Go to WELCOME page BULLETIN BOARD CALENDAR of EVENTS REGISTRATION FORM ORI ACADEMIC PRESS QUOTE of the DAY
DR. JEFFREY SEINFELD MEMORIAL PSYCHOANALYTIC LICENSE MENTAL HEALTH AWARENESS NEURO-PSYCHO-EDUCATION
Panel: Revolution of NeuroAtypicals
Panelists: Inna Rozentsvit, M.D., PhD, Object Relations Institute for Psychotherapy and Psychoanalysis, a
nd Victoria Grinman, LCSW-R, Columbia University, Boston College, PhD candidate at Adelphi University
Friday, June 1st, 2018 @ 1:40 pm -3:25 pm
*Revolution of NeuroAtypicals: Understanding Oliver Sacks and People He Cared For – by Inna Rozentsvit
There’s a popular misconception that autistic people (neuroatypicals) are either anti-social tech geniuses or Rain Man-like savants. But research is increasingly showing that even “low-functioning” autistic people might be smarter than neurotypical people in certain ways. In the foreword to Temple Grandin’s (1995) book, “Thinking in Pictures,” Oliver Sacks suggests that "we almost always speak of autistic children, never of autistic adults, as if such children never grow up, or were somehow mysteriously spirited off the planet, out of society.” This part of the panel will deal with neurobiological lens put to the tapestry of humanity, using Oliver Sacks' characters as clinical examples.
*Parenting of NeuroAtypicals: When You Plan a Trip to Italy, but Suddenly Are Taken to Holland – by Victoria Grinman
For a parent, receiving a diagnosis of autism for his/her child means that this child will not develop ‘typically,’ and this is identified as a definite traumatic event (Phelps, et al, 2009). As one parent said, You are mourning the death of the child that you thought you had, but now never will (Fleischmann, 2004, p. 39). Some other such parents are able to see this Land of Neuroatypicals as a "different" place, not necessarily worse, - just different (like when you plan a trip to Italy, but suddenly taken to Holland). This part of the panel will examine experiences of parents, traumatic or not, and help them to embrace neuro-diversity, which will lead to personal growth rather than melancholia.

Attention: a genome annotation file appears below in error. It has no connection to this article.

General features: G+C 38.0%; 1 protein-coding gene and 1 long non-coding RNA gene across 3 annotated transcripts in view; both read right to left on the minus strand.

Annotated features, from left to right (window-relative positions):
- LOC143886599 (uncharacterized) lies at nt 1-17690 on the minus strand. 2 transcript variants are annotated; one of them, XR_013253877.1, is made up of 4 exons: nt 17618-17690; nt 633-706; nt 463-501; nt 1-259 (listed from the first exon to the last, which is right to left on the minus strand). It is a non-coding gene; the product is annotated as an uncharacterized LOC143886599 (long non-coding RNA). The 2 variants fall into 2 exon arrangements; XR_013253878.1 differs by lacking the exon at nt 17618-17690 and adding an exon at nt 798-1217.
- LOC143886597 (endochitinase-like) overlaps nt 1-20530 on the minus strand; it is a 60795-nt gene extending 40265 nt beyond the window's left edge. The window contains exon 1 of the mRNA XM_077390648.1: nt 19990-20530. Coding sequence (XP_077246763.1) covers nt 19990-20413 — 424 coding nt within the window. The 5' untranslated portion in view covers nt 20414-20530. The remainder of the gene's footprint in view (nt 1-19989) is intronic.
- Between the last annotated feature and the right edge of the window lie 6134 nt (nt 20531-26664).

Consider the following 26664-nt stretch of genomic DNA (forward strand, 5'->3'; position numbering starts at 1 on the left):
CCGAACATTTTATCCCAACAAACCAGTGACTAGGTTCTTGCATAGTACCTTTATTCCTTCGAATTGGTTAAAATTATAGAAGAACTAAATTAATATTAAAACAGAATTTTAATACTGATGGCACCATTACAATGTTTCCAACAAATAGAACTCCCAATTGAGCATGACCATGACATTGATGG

At the end of this educational activity, its participants will be able to:
1) identify and analyze the specifics and the possible advantages of neuroatypical minds;
2) examine clinical and life situations related to behavior of neuroatypicals from neurobiological perspective;
3) identify and assess mental health issues related to parenting of neuroatypicals;
4) apply the information received re: parents of neuroatypical children to everyday life and clinical situations.
Boss, P. (1999). Ambiguous loss. Cambridge, MA: Harvard University Press.
Caruso, N. (n.d.). “It’s been a good journey overall.” A qualitative investigation into posttraumatic growth in mothers of children with Autism Spectrum Disorder.
Cozolino, L. (2006). The neuroscience of human relationships: Attachment and the developing of social brain. New York: W.W. Norton and Co.
Cozolino, L. (2010). The neuroscience of psychotherapy: Healing the social brain (2nd ed.). New York: W.W. Norton and Co.